Getting to the root of plants

A diverse team of researchers from Europe, Asia and the USA have unearthed new information on how roots grow and develop. Specifically, how roots are able to move out sideways out of the central root and into the soil. Their discovery has opened the way to further research that may eventually lead to the creation of new crops with improved root structure, improving their chances of survival in difficult soils. Roots provide the crops we eat with water and nutrients. They serve as a firm anchor, keeping them in place against violent winds, and as a place to store food against leaner times. All these attributes have made agricultural farming possible.

A paper recently published in Nature Cell Biology has revealed for the first time how lateral root emergence is achieved. Their findings show that new lateral roots are actually able to 're-programme' the cells that overlay them; this ability causes them to separate thereby enabling the new root to emerge.

Lateral roots, as their name suggests, extend horizontally from the primal root, otherwise referred to as parent root, helping the plant to anchor itself in the soil. Their first mission is to pass through several layers of tissue before they can enter the soil. Once they have entered the soil they then branch out sideways looking for nutrients and water to help the plant sustain itself.

As they extend through the soil, the roots show a wide variation in the way they grow through the soil to exploit the available resources. Olive trees for example, have been known to extend their roots laterally several meters out from their trunk. Without the roots offering stability and providing nutrients, the plant would die.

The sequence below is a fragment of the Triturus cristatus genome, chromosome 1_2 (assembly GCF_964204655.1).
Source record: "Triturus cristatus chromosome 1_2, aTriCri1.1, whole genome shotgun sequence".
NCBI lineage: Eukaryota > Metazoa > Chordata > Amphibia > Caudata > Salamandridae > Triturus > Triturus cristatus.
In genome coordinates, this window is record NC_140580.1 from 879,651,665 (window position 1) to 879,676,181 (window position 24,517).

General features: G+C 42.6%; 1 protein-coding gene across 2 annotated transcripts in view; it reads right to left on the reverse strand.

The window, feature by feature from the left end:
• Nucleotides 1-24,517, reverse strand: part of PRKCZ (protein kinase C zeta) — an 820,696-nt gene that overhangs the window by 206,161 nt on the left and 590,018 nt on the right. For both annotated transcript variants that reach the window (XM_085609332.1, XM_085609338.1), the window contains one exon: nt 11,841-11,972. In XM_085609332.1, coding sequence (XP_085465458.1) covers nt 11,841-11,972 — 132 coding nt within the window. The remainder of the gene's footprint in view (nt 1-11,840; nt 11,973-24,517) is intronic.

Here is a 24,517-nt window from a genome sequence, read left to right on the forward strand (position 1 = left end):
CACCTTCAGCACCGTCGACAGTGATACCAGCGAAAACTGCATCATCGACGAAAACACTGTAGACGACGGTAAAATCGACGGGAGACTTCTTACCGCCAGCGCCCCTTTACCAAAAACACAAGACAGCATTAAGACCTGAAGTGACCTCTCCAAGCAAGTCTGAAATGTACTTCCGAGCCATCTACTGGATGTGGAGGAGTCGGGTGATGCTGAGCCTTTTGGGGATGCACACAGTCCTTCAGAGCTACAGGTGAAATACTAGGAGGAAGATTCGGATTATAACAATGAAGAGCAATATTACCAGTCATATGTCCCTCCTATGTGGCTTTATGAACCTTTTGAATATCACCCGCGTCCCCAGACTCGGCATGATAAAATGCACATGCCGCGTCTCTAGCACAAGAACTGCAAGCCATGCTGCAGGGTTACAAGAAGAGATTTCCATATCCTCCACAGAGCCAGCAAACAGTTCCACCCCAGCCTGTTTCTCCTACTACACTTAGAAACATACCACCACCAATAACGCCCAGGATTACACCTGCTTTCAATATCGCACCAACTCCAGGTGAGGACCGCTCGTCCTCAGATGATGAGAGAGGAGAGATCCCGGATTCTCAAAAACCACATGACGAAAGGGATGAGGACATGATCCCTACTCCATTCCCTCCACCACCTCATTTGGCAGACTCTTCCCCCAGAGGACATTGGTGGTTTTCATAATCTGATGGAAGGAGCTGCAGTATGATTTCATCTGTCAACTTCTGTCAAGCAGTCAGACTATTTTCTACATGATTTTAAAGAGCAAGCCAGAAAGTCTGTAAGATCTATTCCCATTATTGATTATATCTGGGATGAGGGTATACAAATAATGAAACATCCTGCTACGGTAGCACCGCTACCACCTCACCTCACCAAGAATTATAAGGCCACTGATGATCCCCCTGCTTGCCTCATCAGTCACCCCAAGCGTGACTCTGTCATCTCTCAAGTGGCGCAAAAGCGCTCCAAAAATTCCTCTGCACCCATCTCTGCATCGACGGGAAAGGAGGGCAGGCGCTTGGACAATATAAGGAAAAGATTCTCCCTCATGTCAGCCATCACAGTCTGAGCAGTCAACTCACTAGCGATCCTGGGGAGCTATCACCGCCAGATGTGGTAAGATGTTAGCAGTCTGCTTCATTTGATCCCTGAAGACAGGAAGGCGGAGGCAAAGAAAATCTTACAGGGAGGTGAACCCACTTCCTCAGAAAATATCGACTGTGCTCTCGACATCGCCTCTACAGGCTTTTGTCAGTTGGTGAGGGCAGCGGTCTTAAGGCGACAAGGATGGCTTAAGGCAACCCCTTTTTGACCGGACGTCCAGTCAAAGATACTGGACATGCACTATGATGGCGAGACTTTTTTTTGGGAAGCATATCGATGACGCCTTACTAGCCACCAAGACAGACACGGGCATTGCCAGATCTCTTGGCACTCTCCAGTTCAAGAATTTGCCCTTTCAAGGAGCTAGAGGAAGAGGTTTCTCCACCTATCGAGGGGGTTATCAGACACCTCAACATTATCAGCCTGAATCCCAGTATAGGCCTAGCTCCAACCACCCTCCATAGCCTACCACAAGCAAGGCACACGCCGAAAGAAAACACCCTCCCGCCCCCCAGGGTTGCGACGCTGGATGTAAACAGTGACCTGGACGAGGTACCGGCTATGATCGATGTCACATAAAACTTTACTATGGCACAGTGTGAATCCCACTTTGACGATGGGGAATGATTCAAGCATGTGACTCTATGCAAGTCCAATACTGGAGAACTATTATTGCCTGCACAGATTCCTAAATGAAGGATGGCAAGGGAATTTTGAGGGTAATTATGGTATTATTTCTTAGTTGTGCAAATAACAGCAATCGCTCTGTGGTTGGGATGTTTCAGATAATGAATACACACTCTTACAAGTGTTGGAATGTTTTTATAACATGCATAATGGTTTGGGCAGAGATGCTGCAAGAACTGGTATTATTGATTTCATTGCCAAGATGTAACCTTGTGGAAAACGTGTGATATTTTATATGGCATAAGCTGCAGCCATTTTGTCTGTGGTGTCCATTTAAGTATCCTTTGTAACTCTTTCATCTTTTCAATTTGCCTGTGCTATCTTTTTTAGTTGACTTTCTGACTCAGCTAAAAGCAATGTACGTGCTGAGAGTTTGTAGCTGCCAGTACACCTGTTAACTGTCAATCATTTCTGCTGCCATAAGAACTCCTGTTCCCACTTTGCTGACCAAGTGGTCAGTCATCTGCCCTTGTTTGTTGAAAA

This research was led by the Centre for Plant Integrative Biology at the University of Nottingham which approached this challenge from a holistic point of view. They were able to bring together students from different disciplines such as mathematics, engineering, computer science, as well as plant sciences, and together they were able to study root development at different levels, from the molecular, cellular to the organ levels.

Lateral root growth is achieved when the plant hormone auxin (from the greek word auxano, to grow) acts as a local inductive signal which re-programmes adjacent cells. Auxin then induces the expression of LAX3, which in turn promotes the induction of cell-wall- remodelling enzymes. This results in increased cell separation, allowing the lateral roots to move out.

Professor Malcolm Bennett who is the Biology Director for the Centre for Plant Integrative Biology and Head of Division of Plant and Crop Sciences, believes that thanks to the study's initial revelation on lateral roots, researchers were able to continue on from this and find out a whole lot more. Speaking about the research paper he commented that: 'In addition to providing new biological insight into lateral root emergence, we have identified a large number of genes that control this process. This is really important because this may enable us to breed crops with improved root architecture in the future.'

This achievement was made by an international consortium involving more than 20 scientists from laboratories based in Belgium, France, Germany, Spain, Sweden, USA and UK.

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